Epidemic tracking tool wins Open Science Prize
News / Published: 28 February 2017
An online tool that helps researchers and public health workers track epidemics in real time has won the Open Science Prize.
Nextstrain.org is a prototype online platform that visualises viral genome data in real time to track the spread of global pathogens such as Zika and Ebola.
Viral genomes provide a hugely valuable insight into the spread of an infectious disease. But for this information to be useful during an epidemic, samples have to be collected, analysed and the results disseminated in near real time.
NextStrain can conduct statistical analyses in minutes, revealing when diseases were introduced into a population and their patterns of geographic spread. It can also help public health officials to connect individual cases to aid contact tracing.
The phylogenetic analyses are posted on the website as interactive and easy-to-understand visualisations.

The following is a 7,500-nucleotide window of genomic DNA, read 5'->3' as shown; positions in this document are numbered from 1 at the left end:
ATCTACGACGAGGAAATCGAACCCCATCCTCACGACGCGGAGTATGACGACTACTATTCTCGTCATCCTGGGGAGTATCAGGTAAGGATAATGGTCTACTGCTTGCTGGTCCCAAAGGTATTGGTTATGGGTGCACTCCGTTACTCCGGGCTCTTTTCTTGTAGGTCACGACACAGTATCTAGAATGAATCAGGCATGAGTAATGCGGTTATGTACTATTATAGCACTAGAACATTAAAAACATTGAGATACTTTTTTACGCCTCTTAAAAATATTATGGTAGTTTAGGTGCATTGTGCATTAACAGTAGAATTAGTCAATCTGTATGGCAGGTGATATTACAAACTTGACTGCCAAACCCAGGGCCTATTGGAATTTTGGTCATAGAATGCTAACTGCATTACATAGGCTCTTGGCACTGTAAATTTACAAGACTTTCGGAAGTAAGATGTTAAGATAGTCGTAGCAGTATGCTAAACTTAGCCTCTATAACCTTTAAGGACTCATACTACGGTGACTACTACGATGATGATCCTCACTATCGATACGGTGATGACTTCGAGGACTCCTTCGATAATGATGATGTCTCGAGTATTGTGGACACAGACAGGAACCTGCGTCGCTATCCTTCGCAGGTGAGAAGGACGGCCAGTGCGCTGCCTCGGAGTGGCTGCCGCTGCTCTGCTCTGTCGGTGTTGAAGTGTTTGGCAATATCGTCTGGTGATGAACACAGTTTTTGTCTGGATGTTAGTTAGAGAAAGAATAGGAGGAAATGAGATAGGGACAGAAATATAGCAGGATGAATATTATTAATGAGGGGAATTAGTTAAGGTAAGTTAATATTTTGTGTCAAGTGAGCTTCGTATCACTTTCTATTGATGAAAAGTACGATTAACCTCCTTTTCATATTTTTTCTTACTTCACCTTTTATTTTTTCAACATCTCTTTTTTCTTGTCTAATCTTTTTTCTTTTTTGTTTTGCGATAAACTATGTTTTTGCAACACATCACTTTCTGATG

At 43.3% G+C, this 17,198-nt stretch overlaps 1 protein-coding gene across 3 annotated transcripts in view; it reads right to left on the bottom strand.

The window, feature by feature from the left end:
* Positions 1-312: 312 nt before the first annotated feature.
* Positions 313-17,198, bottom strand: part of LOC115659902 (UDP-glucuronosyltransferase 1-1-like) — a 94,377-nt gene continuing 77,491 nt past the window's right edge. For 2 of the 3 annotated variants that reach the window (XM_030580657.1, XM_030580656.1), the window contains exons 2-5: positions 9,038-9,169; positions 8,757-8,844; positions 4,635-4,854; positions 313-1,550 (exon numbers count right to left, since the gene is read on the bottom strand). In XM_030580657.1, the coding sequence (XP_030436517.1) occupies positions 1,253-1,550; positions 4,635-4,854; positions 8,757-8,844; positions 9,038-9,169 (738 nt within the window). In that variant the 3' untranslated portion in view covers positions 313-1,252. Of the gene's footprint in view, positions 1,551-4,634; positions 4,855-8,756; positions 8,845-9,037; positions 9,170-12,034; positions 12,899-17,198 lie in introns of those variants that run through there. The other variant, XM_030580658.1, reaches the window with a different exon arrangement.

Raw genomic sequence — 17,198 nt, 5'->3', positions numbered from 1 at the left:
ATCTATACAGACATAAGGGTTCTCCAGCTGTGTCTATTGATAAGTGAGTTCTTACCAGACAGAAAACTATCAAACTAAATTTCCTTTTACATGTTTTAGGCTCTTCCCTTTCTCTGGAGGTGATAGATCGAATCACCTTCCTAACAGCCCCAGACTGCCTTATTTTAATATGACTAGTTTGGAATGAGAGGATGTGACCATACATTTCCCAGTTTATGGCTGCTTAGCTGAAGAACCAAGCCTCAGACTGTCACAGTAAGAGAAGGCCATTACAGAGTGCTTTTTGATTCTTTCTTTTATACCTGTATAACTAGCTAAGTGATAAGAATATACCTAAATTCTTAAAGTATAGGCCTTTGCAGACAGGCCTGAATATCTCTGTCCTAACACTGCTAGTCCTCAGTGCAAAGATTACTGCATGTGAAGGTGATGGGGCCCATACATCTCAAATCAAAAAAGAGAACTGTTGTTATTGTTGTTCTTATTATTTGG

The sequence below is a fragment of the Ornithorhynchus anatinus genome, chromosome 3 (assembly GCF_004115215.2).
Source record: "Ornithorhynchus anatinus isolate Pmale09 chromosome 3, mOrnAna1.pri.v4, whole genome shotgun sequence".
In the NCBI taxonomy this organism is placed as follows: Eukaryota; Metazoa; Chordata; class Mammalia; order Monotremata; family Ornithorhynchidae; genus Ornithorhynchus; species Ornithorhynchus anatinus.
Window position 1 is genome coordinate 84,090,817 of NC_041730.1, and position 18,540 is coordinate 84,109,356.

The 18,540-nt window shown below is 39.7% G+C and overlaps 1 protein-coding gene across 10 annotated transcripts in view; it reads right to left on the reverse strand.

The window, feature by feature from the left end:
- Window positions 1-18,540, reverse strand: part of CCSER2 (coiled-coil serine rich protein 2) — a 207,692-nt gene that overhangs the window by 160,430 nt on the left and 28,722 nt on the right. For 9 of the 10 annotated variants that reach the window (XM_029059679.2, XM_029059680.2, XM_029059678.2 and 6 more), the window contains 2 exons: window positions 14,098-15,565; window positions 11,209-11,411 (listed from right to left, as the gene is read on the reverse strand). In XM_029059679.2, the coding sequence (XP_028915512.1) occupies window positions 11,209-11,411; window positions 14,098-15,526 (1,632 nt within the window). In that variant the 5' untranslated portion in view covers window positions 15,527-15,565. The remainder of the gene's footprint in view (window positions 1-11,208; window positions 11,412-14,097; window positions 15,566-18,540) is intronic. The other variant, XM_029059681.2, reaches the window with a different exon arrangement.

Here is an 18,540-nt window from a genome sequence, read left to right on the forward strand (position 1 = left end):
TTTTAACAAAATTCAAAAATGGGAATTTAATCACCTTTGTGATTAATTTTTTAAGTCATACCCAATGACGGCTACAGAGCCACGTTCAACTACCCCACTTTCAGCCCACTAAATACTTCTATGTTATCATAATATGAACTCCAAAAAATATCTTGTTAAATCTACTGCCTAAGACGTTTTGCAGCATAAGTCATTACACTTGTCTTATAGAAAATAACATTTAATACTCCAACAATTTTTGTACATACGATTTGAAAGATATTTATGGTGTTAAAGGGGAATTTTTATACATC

The team behind nextstrain.org is led by Trevor Bedford from the Fred Hutchinson Cancer Research Center, Seattle, and Richard Neher from Biozentrum at the University of Basel, Switzerland. They hope that the platform will be of use to researchers, public health officials and the public, providing a snapshot of an epidemic.
"Their prototype is an exemplar of open science, and will have a great impact on public health by tracking viral pathogens," said Robert Kiley, who leads Wellcome’s work on open research. "Overall, we received many fantastic submissions for the prize, tackling issues from air quality to genomics, and clinical trials to neuroscience.
"All entrants demonstrated what’s possible when data and code are made open for all. We hope that this competition has inspired and spurred on others to think about opening up data to create more innovation in this space."
The international competition is a collaboration between Wellcome and the US National Institutes of Health (NIH), with support from the Howard Hughes Medical Institute.
The winning team was selected from six finalists. A public vote decided the final shortlist of three teams.
Find out more about the prize and all of the finalists on the Open Science Prize website.